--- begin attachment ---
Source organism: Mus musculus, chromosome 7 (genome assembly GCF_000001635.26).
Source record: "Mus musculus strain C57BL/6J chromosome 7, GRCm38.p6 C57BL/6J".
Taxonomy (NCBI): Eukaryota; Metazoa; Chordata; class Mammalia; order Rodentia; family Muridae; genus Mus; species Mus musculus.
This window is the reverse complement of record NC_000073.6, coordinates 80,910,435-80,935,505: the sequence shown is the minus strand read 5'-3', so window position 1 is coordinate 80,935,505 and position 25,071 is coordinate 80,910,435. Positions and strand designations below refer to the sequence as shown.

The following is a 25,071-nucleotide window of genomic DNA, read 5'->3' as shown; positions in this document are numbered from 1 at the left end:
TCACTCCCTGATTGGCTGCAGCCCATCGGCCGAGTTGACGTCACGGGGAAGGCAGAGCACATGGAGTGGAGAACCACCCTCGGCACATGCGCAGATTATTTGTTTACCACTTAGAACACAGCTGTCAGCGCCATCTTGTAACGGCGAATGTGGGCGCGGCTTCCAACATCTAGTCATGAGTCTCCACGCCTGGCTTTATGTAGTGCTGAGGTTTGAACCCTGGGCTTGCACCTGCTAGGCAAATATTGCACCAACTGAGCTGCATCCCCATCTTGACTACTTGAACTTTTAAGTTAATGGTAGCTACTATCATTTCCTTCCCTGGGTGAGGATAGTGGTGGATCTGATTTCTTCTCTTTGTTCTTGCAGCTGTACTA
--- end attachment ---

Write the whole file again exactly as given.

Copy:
Source organism: Mus musculus, chromosome 7 (genome assembly GCF_000001635.26).
Source record: "Mus musculus strain C57BL/6J chromosome 7, GRCm38.p6 C57BL/6J".
Taxonomy (NCBI): Eukaryota; Metazoa; Chordata; class Mammalia; order Rodentia; family Muridae; genus Mus; species Mus musculus.
This window is the reverse complement of record NC_000073.6, coordinates 80,910,435-80,935,505: the sequence shown is the minus strand read 5'-3', so window position 1 is coordinate 80,935,505 and position 25,071 is coordinate 80,910,435. Positions and strand designations below refer to the sequence as shown.

The following is a 25,071-nucleotide window of genomic DNA, read 5'->3' as shown; positions in this document are numbered from 1 at the left end:
TCACTCCCTGATTGGCTGCAGCCCATCGGCCGAGTTGACGTCACGGGGAAGGCAGAGCACATGGAGTGGAGAACCACCCTCGGCACATGCGCAGATTATTTGTTTACCACTTAGAACACAGCTGTCAGCGCCATCTTGTAACGGCGAATGTGGGCGCGGCTTCCAACATCTAGTCATGAGTCTCCACGCCTGGCTTTATGTAGTGCTGAGGTTTGAACCCTGGGCTTGCACCTGCTAGGCAAATATTGCACCAACTGAGCTGCATCCCCATCTTGACTACTTGAACTTTTAAGTTAATGGTAGCTACTATCATTTCCTTCCCTGGGTGAGGATAGTGGTGGATCTGATTTCTTCTCTTTGTTCTTGCAGCTGTACTA